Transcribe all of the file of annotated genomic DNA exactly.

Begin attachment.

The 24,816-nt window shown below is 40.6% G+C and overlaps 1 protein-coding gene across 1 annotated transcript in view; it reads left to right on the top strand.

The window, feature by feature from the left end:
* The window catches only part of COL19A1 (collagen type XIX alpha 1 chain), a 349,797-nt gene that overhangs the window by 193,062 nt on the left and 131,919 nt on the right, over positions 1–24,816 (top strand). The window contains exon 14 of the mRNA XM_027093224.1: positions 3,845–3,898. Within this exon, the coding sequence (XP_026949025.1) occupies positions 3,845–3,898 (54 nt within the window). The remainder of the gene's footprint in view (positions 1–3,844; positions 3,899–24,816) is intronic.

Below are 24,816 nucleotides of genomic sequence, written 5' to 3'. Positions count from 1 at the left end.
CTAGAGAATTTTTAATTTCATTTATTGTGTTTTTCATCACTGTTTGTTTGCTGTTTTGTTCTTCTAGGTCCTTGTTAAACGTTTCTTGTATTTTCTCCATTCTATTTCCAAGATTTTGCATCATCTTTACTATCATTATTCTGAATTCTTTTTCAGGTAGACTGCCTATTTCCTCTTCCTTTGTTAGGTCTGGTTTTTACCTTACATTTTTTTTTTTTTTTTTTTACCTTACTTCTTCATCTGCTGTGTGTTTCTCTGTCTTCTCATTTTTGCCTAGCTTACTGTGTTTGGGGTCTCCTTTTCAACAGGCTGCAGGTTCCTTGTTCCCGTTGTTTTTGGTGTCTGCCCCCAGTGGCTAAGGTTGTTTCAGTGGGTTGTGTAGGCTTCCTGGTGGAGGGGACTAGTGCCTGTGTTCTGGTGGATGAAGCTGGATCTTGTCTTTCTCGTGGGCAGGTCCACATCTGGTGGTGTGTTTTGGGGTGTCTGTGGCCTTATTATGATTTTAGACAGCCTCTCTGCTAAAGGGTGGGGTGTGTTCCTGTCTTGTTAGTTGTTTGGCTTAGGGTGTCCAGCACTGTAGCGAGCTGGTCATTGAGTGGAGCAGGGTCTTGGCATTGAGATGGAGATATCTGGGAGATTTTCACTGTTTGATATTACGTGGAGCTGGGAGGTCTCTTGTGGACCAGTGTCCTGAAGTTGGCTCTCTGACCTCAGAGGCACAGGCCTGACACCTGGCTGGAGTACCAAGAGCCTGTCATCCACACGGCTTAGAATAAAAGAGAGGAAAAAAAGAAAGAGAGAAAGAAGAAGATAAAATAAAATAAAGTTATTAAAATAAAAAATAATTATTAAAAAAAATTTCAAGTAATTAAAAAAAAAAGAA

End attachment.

The 24,816-nt window shown below is 40.6% G+C and overlaps 1 protein-coding gene across 1 annotated transcript in view; it reads left to right on the top strand.

The window, feature by feature from the left end:
* The window catches only part of COL19A1 (collagen type XIX alpha 1 chain), a 349,797-nt gene that overhangs the window by 193,062 nt on the left and 131,919 nt on the right, over positions 1–24,816 (top strand). The window contains exon 14 of the mRNA XM_027093224.1: positions 3,845–3,898. Within this exon, the coding sequence (XP_026949025.1) occupies positions 3,845–3,898 (54 nt within the window). The remainder of the gene's footprint in view (positions 1–3,844; positions 3,899–24,816) is intronic.

Below are 24,816 nucleotides of genomic sequence, written 5' to 3'. Positions count from 1 at the left end.
CTAGAGAATTTTTAATTTCATTTATTGTGTTTTTCATCACTGTTTGTTTGCTGTTTTGTTCTTCTAGGTCCTTGTTAAACGTTTCTTGTATTTTCTCCATTCTATTTCCAAGATTTTGCATCATCTTTACTATCATTATTCTGAATTCTTTTTCAGGTAGACTGCCTATTTCCTCTTCCTTTGTTAGGTCTGGTTTTTACCTTACATTTTTTTTTTTTTTTTTTTACCTTACTTCTTCATCTGCTGTGTGTTTCTCTGTCTTCTCATTTTTGCCTAGCTTACTGTGTTTGGGGTCTCCTTTTCAACAGGCTGCAGGTTCCTTGTTCCCGTTGTTTTTGGTGTCTGCCCCCAGTGGCTAAGGTTGTTTCAGTGGGTTGTGTAGGCTTCCTGGTGGAGGGGACTAGTGCCTGTGTTCTGGTGGATGAAGCTGGATCTTGTCTTTCTCGTGGGCAGGTCCACATCTGGTGGTGTGTTTTGGGGTGTCTGTGGCCTTATTATGATTTTAGACAGCCTCTCTGCTAAAGGGTGGGGTGTGTTCCTGTCTTGTTAGTTGTTTGGCTTAGGGTGTCCAGCACTGTAGCGAGCTGGTCATTGAGTGGAGCAGGGTCTTGGCATTGAGATGGAGATATCTGGGAGATTTTCACTGTTTGATATTACGTGGAGCTGGGAGGTCTCTTGTGGACCAGTGTCCTGAAGTTGGCTCTCTGACCTCAGAGGCACAGGCCTGACACCTGGCTGGAGTACCAAGAGCCTGTCATCCACACGGCTTAGAATAAAAGAGAGGAAAAAAAGAAAGAGAGAAAGAAGAAGATAAAATAAAATAAAGTTATTAAAATAAAAAATAATTATTAAAAAAAATTTCAAGTAATTAAAAAAAAAAGAA